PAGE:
If you are young, able bodied and looking for a physical challenge you might consider running a marathon or a triathlon. If someone suggested rowing across the Atlantic you’d probably think they were going mad. When I heard about the Talisker Whisky Atlantic Challenge, a race where rowers can spend months rowing the close to 5,000 km from La Gomera in the Canary Islands to Antigua in the Caribbean, I decided I needed to go and find out more.
The first surprise was finding that some rowers were neither young nor in possession of all their limbs. Rowing as part of the four man Antiguan Team Wadadli, is 74 year-old Peter Smith. Then there is the British team Yorkshire Rows, four working mums in their 40s and 50s, two of whom get sea sick. The four man team Row2recovery pushes the boundaries of possibility even further. This crew are all injured soldiers and joke that they only have three legs between them. One of them, Cayle Royce, lost both legs and the fingers on his left hand in a blast in Afghanistan in 2012. And he’s making the journey a second time. This year there are 26 teams each with its own interesting story.
Not everyone makes it
Not all teams will make it. Last time five teams were rescued. One team was picked up at sea after 96 days. They were running out of food and caught in a current taking them in the wrong direction and decided they wouldn’t make it. Some run into trouble when crew members have a falling out. The four members of the Yorkshire Rows have a list of on board values to help avoid this, and a contract (one of them is a lawyer) to deal with any deserters: anyone who leaves pays for the CHF 100,000 boat. The Row2recovery team have their way of coping: suck up any conflict and charge on military style.
A good sense of humour is a common thread that runs among the rowers. Some purposely put on 12kgs ahead of the race to give themselves reserves. When the Yorkshire Rows were asked if they had done this, three nodded while the forth, Janette, chirped “What?! I’m doing it to to lose 12kgs.”
What are the challenges?
Staying attached to the boat at all times is paramount. If its dark and stormy and you get separated from your boat mid-Atlantic you’re almost certainly dead. Staying sane is not easy either. Solo rowers have to cope with solitude. The trip typically takes six weeks, a long time to be alone. Sleep deprivation is also tough. Most row two hours on, two hours off, with no rest days.
Why do such a thing?
One very good reason is to raise money for charity. Event organiser Carsten Olsen announced on 12 December 2015 that 1.6 million euros had already been raised.
Another common reason is to prove that seemingly impossible things can be done. Row2recovery want to inspire injured servicemen by showing them that losing limbs is not the end. Niki from the Yorkshire Rows said “Every single person is capable of so much more than they realise, with hard work, dedication and the support of those around them, amazing feats can be achieved”. For some it’s a voyage of personal discovery and finding out just how far they can push themselves. There are likely to be crews that don’t quite know what they are in for. Shane Chadwick, originally from Perth, Australia, and one of the two man crew of Team Hesco admitted that he won’t really know what it’s like until he gets out there. He is a ship’s engineer though so he’s confident he can fix anything that breaks.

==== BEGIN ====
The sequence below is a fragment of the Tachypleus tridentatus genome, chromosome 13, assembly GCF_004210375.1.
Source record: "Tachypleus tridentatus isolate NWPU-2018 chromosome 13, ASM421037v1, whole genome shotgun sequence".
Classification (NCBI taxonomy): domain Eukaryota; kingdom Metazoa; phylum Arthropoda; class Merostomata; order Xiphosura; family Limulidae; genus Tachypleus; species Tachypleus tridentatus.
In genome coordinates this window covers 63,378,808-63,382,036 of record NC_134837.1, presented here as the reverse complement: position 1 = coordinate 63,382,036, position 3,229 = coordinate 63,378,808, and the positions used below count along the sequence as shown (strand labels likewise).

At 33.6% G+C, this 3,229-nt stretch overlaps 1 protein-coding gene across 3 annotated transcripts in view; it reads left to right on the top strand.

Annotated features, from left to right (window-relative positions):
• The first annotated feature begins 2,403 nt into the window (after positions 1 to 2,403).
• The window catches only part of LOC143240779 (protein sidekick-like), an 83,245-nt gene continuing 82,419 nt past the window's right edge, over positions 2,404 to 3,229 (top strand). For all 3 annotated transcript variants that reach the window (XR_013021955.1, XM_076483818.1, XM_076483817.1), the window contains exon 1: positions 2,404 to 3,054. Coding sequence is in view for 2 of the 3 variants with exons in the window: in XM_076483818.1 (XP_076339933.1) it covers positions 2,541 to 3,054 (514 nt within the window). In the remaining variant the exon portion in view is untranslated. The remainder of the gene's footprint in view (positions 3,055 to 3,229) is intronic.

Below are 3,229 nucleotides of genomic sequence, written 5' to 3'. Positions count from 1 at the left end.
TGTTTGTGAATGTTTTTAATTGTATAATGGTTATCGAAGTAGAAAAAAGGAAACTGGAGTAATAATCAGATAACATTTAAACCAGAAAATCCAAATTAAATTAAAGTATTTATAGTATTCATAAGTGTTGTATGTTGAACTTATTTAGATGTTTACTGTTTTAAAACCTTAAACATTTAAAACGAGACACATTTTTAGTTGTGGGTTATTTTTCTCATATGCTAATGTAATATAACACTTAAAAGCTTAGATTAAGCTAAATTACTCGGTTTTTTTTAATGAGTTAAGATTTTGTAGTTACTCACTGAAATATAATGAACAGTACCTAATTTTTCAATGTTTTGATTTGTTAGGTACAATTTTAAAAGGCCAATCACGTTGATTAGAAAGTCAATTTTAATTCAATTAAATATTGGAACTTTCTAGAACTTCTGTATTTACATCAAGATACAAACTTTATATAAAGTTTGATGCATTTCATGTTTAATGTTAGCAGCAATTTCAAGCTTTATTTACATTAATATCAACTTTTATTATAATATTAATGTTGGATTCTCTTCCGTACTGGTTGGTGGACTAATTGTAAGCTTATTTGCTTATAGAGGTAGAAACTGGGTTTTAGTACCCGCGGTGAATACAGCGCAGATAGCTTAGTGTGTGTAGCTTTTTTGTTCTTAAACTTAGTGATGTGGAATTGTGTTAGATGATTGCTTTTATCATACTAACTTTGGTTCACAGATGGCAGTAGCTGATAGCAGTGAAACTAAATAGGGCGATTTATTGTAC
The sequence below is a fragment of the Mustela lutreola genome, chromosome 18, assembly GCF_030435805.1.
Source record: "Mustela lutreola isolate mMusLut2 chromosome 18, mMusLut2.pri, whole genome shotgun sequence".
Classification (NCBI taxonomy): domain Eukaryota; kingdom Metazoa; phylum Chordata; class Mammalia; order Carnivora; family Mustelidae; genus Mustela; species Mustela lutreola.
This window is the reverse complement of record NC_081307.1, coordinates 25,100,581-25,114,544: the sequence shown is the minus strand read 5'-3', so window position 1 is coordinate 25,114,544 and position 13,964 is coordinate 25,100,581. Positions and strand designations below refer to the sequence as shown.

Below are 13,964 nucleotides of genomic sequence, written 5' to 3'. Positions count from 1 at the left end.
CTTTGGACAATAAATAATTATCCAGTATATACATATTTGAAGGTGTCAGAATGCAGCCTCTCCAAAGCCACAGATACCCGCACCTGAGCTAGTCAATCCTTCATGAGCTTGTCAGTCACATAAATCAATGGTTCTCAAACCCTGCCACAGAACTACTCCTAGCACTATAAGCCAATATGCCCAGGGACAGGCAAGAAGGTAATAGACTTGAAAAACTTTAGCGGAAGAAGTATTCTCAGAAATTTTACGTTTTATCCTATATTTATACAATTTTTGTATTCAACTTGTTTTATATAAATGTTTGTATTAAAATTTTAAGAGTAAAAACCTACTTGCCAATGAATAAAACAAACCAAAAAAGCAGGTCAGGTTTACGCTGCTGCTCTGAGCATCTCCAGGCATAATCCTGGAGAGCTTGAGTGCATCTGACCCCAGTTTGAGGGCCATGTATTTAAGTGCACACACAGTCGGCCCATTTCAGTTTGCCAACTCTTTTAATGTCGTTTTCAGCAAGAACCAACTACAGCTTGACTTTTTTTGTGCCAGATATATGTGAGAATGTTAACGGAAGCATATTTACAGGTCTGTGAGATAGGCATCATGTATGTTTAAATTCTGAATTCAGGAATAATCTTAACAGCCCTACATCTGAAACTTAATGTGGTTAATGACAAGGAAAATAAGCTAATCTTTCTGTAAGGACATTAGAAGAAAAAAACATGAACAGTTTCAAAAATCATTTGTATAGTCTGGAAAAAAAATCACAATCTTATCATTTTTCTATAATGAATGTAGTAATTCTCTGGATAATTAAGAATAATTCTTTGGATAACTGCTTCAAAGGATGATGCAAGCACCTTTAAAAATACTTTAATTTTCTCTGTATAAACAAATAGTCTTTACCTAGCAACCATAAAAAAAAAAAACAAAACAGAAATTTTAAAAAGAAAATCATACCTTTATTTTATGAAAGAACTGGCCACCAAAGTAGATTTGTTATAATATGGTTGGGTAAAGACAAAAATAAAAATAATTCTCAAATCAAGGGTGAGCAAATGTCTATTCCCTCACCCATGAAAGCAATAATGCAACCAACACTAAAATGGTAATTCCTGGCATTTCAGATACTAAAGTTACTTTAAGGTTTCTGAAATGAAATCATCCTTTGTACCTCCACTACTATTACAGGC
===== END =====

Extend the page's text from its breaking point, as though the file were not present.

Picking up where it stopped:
So who will win?
Everyone has their favourites. I spoke to Charlie Pitcher the founder of Rannoch adventure, one of the main boat makers, about his predictions. For him it’s a toss up between the American four, Latitude35, and the British four-man team Ocean Reunion. “If the sea is rough then Ocean Reunion will have an advantage. If it’s smoother this will favour the Americans.” Charlie should know what he’s talking about. In 2013 he broke the world record for the fastest unassisted solo row across the Atlantic by nearly six days in one of his own boats. Some others I spoke to favour the Antiguan team who have spent their lives on the sea as sailors, boat captains and fishermen. Knowing the sea as well as they do is a huge advantage. Plus they are rowing home.
This year there are rowers from six nations. 2016 should see more, and 2017 a team of four from Switzerland.
Ready, set, go…
The race starts in San Sebastian in La Gomera where Columbus departed from on 6 September 1492 on his first voyage to the Americas. The rowers start their journey on 20 December 2015. Columbus had sails, they only have oars.
You can follow their progress on the live feed below.
And the latest news from Twitter:
Update: The winning team was Ocean Reunion, arriving in 37 days, 9 hours and 12 minutes. After nearly 43 days at sea, the first solo rower, Italian Matteo Sogno arrived. Team Wadadli arrived shortly after, on the same day, at 14:09. Row2recovery arrived on 4 February after nearly 46 days at sea. Prince Harry Tweeted to congratulate them. Team Hesco arrived after 46 days, 9 hours and 32 minutes. Latitude35 arrived in Antigua on 9 February, after 50 days at sea, and he Yorkshire Rows made it in 67 days, 5 hours and 2 minutes.